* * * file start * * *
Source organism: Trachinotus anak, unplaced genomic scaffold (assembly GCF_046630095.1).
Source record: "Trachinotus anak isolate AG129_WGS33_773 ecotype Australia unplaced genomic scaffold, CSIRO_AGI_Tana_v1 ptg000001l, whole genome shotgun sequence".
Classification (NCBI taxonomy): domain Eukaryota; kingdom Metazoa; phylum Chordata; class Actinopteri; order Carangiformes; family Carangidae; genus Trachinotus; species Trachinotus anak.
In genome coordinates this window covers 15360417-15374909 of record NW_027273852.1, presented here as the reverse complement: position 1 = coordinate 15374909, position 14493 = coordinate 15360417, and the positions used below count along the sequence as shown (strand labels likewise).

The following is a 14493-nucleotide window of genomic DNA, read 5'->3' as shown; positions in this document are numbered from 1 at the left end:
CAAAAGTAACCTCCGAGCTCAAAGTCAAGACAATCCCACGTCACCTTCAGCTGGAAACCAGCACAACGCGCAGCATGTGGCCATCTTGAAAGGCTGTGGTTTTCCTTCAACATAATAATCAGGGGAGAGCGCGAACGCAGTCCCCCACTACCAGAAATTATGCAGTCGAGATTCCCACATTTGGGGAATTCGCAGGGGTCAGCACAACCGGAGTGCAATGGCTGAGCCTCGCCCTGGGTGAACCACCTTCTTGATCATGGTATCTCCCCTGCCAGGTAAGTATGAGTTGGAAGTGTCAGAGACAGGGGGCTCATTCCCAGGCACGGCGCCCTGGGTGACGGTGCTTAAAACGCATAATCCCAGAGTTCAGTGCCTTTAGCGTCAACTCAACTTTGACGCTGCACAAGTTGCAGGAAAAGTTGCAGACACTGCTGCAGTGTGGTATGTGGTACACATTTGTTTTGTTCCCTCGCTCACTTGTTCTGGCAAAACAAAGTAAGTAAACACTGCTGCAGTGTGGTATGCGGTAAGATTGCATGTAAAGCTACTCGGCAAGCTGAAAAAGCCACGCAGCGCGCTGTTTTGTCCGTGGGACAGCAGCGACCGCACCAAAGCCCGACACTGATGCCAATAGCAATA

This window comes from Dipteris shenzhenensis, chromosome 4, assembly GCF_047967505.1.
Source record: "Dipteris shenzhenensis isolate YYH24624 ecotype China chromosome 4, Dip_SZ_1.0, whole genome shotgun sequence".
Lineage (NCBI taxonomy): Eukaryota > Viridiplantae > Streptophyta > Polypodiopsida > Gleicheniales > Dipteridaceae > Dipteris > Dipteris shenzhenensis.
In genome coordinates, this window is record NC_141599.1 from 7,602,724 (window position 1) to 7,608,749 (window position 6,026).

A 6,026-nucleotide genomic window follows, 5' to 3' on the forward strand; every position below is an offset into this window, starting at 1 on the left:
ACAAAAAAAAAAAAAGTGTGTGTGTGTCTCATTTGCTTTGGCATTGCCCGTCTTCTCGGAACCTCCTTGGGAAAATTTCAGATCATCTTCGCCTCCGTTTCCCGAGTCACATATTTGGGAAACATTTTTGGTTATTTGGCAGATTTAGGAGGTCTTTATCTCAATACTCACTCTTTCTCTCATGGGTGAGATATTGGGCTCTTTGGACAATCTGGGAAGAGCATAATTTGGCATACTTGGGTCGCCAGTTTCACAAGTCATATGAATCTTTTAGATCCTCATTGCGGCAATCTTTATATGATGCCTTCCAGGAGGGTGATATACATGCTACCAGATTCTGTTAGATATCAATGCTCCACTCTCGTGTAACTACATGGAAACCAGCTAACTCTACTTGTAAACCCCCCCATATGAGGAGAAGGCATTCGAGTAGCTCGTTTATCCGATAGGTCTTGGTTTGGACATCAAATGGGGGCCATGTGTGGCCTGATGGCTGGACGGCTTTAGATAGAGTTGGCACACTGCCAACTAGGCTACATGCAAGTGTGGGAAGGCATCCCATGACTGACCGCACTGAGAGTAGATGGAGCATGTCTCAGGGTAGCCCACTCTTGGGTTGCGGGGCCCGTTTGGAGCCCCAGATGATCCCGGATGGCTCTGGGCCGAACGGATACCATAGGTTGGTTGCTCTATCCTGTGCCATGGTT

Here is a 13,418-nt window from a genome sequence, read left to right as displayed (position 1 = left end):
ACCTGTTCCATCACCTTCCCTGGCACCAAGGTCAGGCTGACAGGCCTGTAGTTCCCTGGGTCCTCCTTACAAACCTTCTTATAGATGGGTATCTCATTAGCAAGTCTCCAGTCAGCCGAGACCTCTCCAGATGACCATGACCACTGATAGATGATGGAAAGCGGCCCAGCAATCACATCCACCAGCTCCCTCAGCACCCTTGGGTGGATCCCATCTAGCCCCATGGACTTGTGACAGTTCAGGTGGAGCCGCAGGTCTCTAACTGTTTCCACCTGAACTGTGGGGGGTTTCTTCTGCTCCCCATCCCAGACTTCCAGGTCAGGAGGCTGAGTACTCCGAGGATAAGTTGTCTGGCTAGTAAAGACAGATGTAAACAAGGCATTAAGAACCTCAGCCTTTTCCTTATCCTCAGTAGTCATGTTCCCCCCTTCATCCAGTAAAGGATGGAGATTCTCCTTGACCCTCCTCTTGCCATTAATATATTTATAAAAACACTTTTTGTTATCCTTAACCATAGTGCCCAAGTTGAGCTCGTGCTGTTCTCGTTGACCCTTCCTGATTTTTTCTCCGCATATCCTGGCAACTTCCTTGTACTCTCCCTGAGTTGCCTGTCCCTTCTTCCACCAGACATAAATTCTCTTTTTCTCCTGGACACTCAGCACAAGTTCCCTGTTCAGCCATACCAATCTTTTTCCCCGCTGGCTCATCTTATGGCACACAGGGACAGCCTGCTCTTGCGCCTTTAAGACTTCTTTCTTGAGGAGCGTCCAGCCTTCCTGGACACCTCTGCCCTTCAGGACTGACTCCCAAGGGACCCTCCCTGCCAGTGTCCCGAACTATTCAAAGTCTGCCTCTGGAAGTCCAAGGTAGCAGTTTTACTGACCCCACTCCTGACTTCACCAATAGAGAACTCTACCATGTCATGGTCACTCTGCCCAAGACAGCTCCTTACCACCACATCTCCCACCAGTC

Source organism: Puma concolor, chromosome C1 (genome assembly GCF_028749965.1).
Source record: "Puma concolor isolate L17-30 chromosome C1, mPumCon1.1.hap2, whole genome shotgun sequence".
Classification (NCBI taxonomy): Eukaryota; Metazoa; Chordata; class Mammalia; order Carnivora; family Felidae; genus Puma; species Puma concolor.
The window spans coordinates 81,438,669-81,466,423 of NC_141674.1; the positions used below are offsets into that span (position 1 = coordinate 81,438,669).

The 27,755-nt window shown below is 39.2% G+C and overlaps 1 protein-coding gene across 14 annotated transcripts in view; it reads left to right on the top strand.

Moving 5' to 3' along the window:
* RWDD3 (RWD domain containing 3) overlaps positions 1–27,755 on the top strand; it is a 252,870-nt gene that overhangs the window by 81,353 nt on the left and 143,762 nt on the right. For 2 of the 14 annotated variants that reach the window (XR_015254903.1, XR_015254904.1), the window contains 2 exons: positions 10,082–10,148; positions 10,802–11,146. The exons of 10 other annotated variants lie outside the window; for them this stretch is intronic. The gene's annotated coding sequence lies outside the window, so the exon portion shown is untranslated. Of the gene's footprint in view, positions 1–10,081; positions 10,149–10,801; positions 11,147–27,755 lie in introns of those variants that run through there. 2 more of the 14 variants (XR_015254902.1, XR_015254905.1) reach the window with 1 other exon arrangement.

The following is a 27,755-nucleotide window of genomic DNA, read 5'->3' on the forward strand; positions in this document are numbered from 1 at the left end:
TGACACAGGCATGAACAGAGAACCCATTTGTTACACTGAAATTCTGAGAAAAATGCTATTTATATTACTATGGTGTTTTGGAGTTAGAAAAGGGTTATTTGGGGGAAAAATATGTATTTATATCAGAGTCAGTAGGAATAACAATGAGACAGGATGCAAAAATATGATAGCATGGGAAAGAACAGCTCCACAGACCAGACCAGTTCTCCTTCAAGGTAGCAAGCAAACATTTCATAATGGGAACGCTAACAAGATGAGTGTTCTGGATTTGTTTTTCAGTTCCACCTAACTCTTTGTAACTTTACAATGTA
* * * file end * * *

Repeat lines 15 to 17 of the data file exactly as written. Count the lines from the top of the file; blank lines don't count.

Source organism: Puma concolor, chromosome C1 (genome assembly GCF_028749965.1).
Source record: "Puma concolor isolate L17-30 chromosome C1, mPumCon1.1.hap2, whole genome shotgun sequence".
Classification (NCBI taxonomy): Eukaryota; Metazoa; Chordata; class Mammalia; order Carnivora; family Felidae; genus Puma; species Puma concolor.